Another writer once said “You should be like those fishermen at the end of the pier. Have about six lines cast and one of them eventually will get a bite.” Another part of his strategy is to submit to three agents and three publishers then as rejections come in he sends the script out to three more agents or three more publishers. Obviously after a while one would run out of time. However he spends a certain amount of time day on this, keeping everything on a spread sheet, the newest items at the top. He makes a living as writer from a lot of small successes. 

I too keep a spread sheet. I colour the cells red to show that submissions are out with a publisher or agent or submitted for a competition and are not available to send anywhere else. Amber means they are available and green means they’ve been accepted.  Recently I’ve been submitting to up to three competitions then to three agents and then three publishers though I don’t bother with agents for short stories. I’m still doing that for stage scripts but for my fiction I’m now publishing through my own publishing imprints. 

There is also post-publication submission. I’m now proactively submitting my own work and the works of writers I publish for awards. 

Of course you must check that your submission fits the imprint or competition. Do take advantage of the Opportunities page here to look for what would suit your work.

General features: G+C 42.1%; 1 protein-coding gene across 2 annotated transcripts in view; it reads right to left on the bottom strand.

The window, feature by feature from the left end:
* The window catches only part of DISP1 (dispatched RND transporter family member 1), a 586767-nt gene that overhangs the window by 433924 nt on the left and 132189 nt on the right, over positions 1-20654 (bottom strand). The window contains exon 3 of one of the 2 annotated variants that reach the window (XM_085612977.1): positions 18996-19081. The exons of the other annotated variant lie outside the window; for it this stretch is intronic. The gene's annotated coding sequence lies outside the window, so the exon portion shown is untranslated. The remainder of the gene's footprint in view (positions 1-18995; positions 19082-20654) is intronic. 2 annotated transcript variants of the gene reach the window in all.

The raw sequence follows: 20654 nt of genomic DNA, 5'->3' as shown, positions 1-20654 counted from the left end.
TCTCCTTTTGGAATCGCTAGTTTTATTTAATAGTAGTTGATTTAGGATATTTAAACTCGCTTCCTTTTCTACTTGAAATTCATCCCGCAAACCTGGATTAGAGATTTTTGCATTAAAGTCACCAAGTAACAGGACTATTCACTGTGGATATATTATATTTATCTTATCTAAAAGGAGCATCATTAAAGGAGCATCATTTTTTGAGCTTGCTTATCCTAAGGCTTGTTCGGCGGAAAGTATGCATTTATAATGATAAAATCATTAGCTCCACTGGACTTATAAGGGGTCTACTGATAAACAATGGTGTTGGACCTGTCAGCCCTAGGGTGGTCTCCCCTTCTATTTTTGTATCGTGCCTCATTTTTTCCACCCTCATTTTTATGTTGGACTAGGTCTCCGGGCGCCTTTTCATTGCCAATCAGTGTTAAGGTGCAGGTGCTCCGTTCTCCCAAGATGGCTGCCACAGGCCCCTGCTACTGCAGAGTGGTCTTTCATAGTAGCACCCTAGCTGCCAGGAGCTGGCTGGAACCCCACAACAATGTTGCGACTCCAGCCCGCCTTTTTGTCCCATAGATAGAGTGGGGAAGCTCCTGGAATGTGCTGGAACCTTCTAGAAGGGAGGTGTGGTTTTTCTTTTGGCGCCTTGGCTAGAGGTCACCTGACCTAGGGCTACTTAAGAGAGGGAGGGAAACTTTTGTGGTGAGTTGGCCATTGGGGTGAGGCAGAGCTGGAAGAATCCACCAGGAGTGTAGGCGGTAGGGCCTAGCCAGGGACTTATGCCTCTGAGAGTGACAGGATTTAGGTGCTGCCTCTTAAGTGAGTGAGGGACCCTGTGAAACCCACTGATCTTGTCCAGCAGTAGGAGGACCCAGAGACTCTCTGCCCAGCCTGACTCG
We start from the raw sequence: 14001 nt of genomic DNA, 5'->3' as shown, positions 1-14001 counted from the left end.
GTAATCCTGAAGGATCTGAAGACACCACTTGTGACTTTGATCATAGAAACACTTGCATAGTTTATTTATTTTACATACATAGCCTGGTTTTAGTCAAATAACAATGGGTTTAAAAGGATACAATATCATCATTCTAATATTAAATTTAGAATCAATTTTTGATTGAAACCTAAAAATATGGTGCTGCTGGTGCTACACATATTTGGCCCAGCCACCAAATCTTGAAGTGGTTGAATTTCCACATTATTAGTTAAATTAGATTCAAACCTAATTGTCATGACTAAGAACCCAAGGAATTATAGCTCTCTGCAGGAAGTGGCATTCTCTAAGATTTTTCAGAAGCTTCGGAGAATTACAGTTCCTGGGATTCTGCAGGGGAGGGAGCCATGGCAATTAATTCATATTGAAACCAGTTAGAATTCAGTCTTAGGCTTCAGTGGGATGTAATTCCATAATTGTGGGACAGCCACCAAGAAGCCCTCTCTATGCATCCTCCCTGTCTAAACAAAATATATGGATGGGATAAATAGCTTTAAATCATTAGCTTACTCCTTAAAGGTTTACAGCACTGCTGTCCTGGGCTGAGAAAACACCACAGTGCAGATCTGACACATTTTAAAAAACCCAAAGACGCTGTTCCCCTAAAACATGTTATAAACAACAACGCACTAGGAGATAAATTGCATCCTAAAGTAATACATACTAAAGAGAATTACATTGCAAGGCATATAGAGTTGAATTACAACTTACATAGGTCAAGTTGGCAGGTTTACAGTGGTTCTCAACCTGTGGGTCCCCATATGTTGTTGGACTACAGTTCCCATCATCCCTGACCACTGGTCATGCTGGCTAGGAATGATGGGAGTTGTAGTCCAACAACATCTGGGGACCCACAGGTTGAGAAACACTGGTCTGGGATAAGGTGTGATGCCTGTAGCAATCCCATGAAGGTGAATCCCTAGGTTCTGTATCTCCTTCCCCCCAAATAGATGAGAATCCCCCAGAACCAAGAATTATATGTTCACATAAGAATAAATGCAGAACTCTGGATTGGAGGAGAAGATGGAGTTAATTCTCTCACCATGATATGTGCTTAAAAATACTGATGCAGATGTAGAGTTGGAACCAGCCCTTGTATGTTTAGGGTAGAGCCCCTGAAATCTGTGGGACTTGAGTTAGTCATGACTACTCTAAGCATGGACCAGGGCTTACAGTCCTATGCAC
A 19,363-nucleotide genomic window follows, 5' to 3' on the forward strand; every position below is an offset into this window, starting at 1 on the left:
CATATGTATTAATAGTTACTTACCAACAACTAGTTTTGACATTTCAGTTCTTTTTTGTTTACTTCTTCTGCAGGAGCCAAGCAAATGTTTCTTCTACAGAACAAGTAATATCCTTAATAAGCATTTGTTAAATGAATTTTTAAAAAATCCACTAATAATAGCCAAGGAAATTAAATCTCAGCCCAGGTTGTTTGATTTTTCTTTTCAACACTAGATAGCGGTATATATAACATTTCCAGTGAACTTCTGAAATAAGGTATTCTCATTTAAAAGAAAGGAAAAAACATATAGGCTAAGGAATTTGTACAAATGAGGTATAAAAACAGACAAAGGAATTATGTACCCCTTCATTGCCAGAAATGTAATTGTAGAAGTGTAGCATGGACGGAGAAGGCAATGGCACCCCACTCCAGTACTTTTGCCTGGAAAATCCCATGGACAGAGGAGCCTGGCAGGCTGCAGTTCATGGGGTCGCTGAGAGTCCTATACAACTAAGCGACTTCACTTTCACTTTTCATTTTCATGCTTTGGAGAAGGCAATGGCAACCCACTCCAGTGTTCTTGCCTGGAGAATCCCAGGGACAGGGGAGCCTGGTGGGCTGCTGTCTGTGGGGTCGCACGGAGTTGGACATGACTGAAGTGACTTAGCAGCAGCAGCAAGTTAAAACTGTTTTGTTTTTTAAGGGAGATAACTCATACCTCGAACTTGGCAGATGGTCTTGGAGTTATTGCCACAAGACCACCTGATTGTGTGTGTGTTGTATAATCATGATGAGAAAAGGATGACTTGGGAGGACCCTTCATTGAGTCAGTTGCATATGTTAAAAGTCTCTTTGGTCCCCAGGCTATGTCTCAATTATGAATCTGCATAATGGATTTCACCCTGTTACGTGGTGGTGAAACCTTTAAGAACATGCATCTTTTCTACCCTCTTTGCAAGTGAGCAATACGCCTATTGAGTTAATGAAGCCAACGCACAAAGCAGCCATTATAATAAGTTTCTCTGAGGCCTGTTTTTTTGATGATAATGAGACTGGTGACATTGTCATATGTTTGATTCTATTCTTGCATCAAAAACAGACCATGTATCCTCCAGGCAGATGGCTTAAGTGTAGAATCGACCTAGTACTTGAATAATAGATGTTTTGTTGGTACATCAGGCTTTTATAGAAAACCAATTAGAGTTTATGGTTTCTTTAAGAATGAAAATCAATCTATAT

And do develop your submissions strategy.           

Friday, 10 May 2019

The Children of Willesden Lane by Mona Golabek and Lee Cohen

2017, Teen, Key Stage 3, ages 10-13, lower secondary, Holocaust 

There are so many different ways in which people survived the Holocaust.   This one at first resembles my own book written for a similar audience: a young girl leave on the Kindertransport, she and her companions have to take care of a baby, someone is seasick , someone is determined to keep up with their music and the mentor is called Mrs Cohen.  It too is based on a true story.  
Then it is different. The protagonist, Lisa Jura, opts to remain amongst other Jews though she is treated well by her English employers.   

Lisa does well with her music. She is reconciled with both of her sisters but her parents are never found.   

Many stories about the Holocaust span several years so it can be difficult to identify the target reader. This one is about right; it will be readable to teens in the lower half of secondary school and this is precisely when the Holocaust comes on to the curriculum. The text would be very readable by slightly younger children but perhaps the inclusion of a love interest and the Holocaust may prevent this.

Even though the text covers a long period of time it remains engaging with plenty of dialogue and action. We do get to know Lisa quite well. 

This is published by a long established publisher, W Franklin Watts, so its ragged right formatting and rather large indents at the beginning of each paragraph may surprise us. It is double-spaced but uses an adult font.